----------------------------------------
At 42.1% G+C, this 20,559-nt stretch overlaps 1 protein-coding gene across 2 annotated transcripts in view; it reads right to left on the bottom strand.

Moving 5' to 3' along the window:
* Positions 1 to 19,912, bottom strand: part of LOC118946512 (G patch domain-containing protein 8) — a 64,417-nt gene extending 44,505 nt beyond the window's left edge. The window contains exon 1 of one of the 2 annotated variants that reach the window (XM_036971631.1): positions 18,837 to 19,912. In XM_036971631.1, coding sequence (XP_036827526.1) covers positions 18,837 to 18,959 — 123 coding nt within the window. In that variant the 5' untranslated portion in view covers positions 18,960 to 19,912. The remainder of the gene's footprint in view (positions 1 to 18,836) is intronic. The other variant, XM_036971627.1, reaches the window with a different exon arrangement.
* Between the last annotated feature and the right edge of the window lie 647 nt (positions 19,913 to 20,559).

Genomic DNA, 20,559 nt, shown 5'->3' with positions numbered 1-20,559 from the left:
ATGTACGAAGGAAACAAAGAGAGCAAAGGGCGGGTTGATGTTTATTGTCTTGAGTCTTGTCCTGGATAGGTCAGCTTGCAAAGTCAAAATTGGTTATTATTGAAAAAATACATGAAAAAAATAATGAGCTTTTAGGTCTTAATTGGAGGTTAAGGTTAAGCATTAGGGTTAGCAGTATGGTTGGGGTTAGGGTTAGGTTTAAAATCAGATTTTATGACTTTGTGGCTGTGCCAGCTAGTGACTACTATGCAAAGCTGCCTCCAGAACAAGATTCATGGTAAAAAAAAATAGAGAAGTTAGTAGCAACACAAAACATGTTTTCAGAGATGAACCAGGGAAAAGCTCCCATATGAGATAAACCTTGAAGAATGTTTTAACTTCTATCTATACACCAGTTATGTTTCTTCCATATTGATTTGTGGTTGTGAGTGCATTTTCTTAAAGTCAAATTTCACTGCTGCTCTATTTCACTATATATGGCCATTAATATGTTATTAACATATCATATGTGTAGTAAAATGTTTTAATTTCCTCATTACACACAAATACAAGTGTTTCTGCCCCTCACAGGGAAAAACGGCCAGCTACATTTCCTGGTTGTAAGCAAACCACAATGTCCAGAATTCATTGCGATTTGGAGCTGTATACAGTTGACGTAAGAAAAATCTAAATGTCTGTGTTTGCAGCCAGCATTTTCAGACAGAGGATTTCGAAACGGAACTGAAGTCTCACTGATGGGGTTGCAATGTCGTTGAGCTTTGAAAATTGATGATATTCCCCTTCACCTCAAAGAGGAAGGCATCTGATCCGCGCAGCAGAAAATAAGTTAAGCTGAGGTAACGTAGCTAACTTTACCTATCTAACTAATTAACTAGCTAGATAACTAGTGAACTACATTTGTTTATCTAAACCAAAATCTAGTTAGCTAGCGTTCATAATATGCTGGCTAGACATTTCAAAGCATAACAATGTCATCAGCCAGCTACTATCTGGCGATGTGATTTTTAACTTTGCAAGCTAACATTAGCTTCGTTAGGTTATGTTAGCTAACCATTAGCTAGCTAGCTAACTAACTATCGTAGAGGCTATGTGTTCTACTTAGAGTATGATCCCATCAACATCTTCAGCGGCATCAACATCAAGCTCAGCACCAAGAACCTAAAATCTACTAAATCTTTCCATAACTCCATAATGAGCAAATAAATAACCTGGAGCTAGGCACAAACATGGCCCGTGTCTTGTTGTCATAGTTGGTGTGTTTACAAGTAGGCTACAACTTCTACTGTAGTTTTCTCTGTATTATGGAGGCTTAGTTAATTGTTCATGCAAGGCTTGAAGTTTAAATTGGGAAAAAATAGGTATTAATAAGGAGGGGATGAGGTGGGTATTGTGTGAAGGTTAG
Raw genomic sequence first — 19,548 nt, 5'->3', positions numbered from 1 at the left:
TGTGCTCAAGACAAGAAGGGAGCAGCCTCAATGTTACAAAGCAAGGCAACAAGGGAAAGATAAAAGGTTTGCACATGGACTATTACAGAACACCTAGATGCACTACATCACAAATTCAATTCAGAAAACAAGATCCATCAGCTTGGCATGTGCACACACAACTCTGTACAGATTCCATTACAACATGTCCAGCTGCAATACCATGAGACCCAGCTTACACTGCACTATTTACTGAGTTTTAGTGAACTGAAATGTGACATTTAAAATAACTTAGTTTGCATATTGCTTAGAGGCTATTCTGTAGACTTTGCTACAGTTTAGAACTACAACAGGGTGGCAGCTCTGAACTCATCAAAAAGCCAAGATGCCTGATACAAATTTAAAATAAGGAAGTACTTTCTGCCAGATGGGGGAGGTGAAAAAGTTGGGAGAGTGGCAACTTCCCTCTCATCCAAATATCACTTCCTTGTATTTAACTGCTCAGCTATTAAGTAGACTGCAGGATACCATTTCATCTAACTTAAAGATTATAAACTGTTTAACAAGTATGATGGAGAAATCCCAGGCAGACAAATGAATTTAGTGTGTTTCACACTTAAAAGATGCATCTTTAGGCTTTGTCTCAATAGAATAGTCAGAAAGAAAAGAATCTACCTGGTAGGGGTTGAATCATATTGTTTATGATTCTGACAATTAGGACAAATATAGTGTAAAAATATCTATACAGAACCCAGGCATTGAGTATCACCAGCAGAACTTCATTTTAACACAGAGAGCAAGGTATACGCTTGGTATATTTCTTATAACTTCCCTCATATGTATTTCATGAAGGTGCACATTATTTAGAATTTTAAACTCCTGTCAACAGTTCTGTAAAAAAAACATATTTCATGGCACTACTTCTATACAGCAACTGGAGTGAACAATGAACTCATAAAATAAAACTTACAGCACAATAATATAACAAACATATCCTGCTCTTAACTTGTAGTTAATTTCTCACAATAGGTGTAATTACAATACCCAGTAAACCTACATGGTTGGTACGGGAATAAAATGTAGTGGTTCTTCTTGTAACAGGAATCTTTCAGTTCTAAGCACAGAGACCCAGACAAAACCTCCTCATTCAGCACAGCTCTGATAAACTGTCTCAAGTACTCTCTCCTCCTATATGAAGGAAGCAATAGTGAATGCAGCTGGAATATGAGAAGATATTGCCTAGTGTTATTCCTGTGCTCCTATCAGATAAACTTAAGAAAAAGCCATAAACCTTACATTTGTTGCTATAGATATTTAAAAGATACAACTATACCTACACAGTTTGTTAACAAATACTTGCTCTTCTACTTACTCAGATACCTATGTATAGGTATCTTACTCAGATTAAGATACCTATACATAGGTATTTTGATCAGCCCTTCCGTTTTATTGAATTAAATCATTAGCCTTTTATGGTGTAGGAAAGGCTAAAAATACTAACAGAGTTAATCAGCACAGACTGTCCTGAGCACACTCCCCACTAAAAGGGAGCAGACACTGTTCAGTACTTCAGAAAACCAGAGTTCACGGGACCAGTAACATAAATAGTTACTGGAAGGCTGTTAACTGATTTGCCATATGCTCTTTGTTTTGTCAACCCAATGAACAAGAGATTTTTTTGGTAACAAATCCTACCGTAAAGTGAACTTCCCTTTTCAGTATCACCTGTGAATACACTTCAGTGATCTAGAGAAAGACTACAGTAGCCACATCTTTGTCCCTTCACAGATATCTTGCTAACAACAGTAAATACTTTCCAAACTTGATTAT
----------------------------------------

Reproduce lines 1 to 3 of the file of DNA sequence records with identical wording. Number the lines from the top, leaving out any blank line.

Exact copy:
At 42.1% G+C, this 20,559-nt stretch overlaps 1 protein-coding gene across 2 annotated transcripts in view; it reads right to left on the bottom strand.

Moving 5' to 3' along the window:
* Positions 1 to 19,912, bottom strand: part of LOC118946512 (G patch domain-containing protein 8) — a 64,417-nt gene extending 44,505 nt beyond the window's left edge. The window contains exon 1 of one of the 2 annotated variants that reach the window (XM_036971631.1): positions 18,837 to 19,912. In XM_036971631.1, coding sequence (XP_036827526.1) covers positions 18,837 to 18,959 — 123 coding nt within the window. In that variant the 5' untranslated portion in view covers positions 18,960 to 19,912. The remainder of the gene's footprint in view (positions 1 to 18,836) is intronic. The other variant, XM_036971627.1, reaches the window with a different exon arrangement.